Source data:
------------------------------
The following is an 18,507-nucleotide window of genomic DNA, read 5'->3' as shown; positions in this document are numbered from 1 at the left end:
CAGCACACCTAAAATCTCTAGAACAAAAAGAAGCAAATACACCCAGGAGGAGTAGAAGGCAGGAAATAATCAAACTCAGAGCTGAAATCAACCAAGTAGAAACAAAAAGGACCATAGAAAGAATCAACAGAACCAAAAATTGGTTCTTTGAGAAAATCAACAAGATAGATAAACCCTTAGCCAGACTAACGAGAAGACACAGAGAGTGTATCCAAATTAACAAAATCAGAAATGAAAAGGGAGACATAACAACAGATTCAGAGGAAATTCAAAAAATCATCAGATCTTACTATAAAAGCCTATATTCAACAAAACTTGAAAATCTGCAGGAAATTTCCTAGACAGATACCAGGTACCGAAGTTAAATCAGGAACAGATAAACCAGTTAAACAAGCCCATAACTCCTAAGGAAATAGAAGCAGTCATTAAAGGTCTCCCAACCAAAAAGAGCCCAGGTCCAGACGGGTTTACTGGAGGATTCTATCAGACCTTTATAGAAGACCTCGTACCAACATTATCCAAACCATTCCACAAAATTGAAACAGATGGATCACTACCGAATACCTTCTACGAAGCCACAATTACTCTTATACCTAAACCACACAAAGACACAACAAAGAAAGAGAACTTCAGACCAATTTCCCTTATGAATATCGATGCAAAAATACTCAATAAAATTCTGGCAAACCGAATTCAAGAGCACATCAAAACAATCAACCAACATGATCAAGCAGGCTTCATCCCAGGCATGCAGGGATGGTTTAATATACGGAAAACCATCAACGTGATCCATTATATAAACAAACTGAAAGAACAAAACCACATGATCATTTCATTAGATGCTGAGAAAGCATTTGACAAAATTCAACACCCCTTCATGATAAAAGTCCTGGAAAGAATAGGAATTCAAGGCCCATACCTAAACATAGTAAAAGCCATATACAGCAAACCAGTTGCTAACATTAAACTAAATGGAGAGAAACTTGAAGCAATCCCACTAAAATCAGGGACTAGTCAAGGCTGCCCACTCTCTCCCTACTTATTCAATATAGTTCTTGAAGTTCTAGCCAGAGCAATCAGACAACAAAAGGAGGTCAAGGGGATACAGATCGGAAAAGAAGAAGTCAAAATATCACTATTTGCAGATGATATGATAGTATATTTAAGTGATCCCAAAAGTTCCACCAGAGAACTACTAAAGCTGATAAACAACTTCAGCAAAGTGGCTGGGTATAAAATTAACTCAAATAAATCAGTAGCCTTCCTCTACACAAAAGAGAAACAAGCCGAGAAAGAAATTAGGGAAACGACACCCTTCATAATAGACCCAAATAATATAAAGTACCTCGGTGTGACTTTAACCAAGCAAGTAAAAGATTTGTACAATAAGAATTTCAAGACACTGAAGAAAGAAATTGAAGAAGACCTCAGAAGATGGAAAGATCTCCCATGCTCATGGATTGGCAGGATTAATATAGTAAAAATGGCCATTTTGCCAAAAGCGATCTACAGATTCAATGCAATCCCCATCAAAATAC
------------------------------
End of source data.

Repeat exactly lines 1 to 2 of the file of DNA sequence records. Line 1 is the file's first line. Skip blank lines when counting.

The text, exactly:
The following is an 18,507-nucleotide window of genomic DNA, read 5'->3' as shown; positions in this document are numbered from 1 at the left end:
CAGCACACCTAAAATCTCTAGAACAAAAAGAAGCAAATACACCCAGGAGGAGTAGAAGGCAGGAAATAATCAAACTCAGAGCTGAAATCAACCAAGTAGAAACAAAAAGGACCATAGAAAGAATCAACAGAACCAAAAATTGGTTCTTTGAGAAAATCAACAAGATAGATAAACCCTTAGCCAGACTAACGAGAAGACACAGAGAGTGTATCCAAATTAACAAAATCAGAAATGAAAAGGGAGACATAACAACAGATTCAGAGGAAATTCAAAAAATCATCAGATCTTACTATAAAAGCCTATATTCAACAAAACTTGAAAATCTGCAGGAAATTTCCTAGACAGATACCAGGTACCGAAGTTAAATCAGGAACAGATAAACCAGTTAAACAAGCCCATAACTCCTAAGGAAATAGAAGCAGTCATTAAAGGTCTCCCAACCAAAAAGAGCCCAGGTCCAGACGGGTTTACTGGAGGATTCTATCAGACCTTTATAGAAGACCTCGTACCAACATTATCCAAACCATTCCACAAAATTGAAACAGATGGATCACTACCGAATACCTTCTACGAAGCCACAATTACTCTTATACCTAAACCACACAAAGACACAACAAAGAAAGAGAACTTCAGACCAATTTCCCTTATGAATATCGATGCAAAAATACTCAATAAAATTCTGGCAAACCGAATTCAAGAGCACATCAAAACAATCAACCAACATGATCAAGCAGGCTTCATCCCAGGCATGCAGGGATGGTTTAATATACGGAAAACCATCAACGTGATCCATTATATAAACAAACTGAAAGAACAAAACCACATGATCATTTCATTAGATGCTGAGAAAGCATTTGACAAAATTCAACACCCCTTCATGATAAAAGTCCTGGAAAGAATAGGAATTCAAGGCCCATACCTAAACATAGTAAAAGCCATATACAGCAAACCAGTTGCTAACATTAAACTAAATGGAGAGAAACTTGAAGCAATCCCACTAAAATCAGGGACTAGTCAAGGCTGCCCACTCTCTCCCTACTTATTCAATATAGTTCTTGAAGTTCTAGCCAGAGCAATCAGACAACAAAAGGAGGTCAAGGGGATACAGATCGGAAAAGAAGAAGTCAAAATATCACTATTTGCAGATGATATGATAGTATATTTAAGTGATCCCAAAAGTTCCACCAGAGAACTACTAAAGCTGATAAACAACTTCAGCAAAGTGGCTGGGTATAAAATTAACTCAAATAAATCAGTAGCCTTCCTCTACACAAAAGAGAAACAAGCCGAGAAAGAAATTAGGGAAACGACACCCTTCATAATAGACCCAAATAATATAAAGTACCTCGGTGTGACTTTAACCAAGCAAGTAAAAGATTTGTACAATAAGAATTTCAAGACACTGAAGAAAGAAATTGAAGAAGACCTCAGAAGATGGAAAGATCTCCCATGCTCATGGATTGGCAGGATTAATATAGTAAAAATGGCCATTTTGCCAAAAGCGATCTACAGATTCAATGCAATCCCCATCAAAATAC